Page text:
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How The Peter Principle Can Help Sunderland

The dictionary definition of the 'Peter Principle' suggests that in an organisational hierarchy, every employee will rise or get promoted to his or her level of incompetence.

Lynne Cameron/Getty Images

"What’s this got to do with Sunlan, like?" I hear you all cry.

Well, Sunderland have already been beneficiaries of the Peter Principle this summer. At Manchester United, David Moyes became a very high profile victim of this theory.

With Everton, he had developed a reputation for producing teams who were well drilled and played fairly functional yet successful football. The Toffees took the occasional big scalp and usually beat teams below them and around them in the league - something we would kill for. His achievements are even more impressive when you consider the budget constraints he worked under. This was more than satisfactory for most Evertonians and despite a poor derby record most frustration was directed at Bill Kenwright rather than Moyes.

During his time at Manchester United, however, Moyes became a personification of the Peter Principle - at Old Trafford it was no longer acceptable to surrender possession to the opposition and hit them on them on the counter attack. During home games United fans expected to dominate possession and play high tempo attacking football, which was totally unsuitable to Moyes' preferred style of play. It was no coincidence that he actually enjoyed a degree of success on the road as United boss, winning ten and losing just four of his seventeen away league games in charge. However, on the whole his skill set was unsuitable for the Red Devils, and he eventually 'reached his level of incompetence'.

His skill set was similarly unsuitable at Real Sociedad, although it was refreshing to see a British manager challenge himself abroad.

Like Gary Neville at Valencia, Moyes struggled with the language barrier and became an unfortunate victim of many social media vines when he attempted to speak basic Spanish in a press conference.

Obviously, the Scotsman was very different from Gary Neville due to his experience in the game and the respect he commanded as a manager. However, due to a number of factors including struggling to adapt to a more intricate style of play expected in Spain, Moyes struggled to make an impact and left with a win percentage of just 28%.

The above may make depressing reading for Sunderland fans, but his failure in his last two jobs could prove to be our gain.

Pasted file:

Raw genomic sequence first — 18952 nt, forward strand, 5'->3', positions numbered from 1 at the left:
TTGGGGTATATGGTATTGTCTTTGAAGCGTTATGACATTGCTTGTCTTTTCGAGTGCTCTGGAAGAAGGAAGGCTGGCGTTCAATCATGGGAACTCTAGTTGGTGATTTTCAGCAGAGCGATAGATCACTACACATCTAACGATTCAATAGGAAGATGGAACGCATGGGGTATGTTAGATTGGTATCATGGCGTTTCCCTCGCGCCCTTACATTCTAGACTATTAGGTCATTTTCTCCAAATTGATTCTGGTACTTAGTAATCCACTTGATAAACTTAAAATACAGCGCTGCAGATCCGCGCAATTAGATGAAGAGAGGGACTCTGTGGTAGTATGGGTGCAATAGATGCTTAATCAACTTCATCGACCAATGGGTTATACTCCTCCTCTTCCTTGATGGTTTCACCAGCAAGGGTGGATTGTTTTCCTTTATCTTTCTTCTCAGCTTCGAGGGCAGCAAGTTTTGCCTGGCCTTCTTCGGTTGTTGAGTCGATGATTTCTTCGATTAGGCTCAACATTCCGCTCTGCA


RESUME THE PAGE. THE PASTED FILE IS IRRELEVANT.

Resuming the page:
After failing at Real Sociedad and Manchester United, he will be determined to establish himself as one of Britain’s top managers and we have provided him with an ideal opportunity to do just that.

It is no secret that Sunderland are a classic "sleeping giant", with state of the art training facilities, a category one youth academy and a big stadium coupled with a huge, passionate fan base.

But a succession of reputable managers including Martin O’Neill and Dick Advocaat have failed to break the cycle of battling relegation every season. If Moyes could build a legacy on Wearside and establish the club in the top ten, his stock would rise significantly and prove that his time at Everton wasn’t just a one off.

Sunderland are also lucky to have a man with Moyes’s track record at the helm. During the drawn out speculation over Sam Allardyce’s future, there was a sense that the momentum of last season had evaporated.

Of course we remain three weeks behind in the transfer market, but the club shouldn’t really find long term continuity a problem. Like his predecessor, Moyes is renowned for his meticulous attention to detail in terms of scouting and match preparation.

In Michael Calvin’s book 'The Nowhere Men' he discusses Moyes’ 'secret room' at Everton which boasted an impressive range of data, covering everything from transfer strategy, to blueprints to desired starting elevens three years in the future.

The book also discusses his MOT test which the Scot uses when identifying transfer targets. Such tests include them matching specific criteria, and aims to accumulate fifty reports from up to twelve scouts.

Such attention to detail may be expected at a Premier League club, but after Sunderland’s scattergun approach to recruitment in recent years it is reassuring to know that our manager is so methodical.

So, while his previous failings cannot be ignored there are a number of reasons for Sunderland fans to be optimistic despite the recent upheaval at the club.

Indeed, on Saturday, the travelling red and white army embraced the dawn of a new era by singing his name throughout the 2-1 victory at Rotherham. Moyes may well have been a victim of the Peter Principle, but at this moment in time he is exactly what we need.

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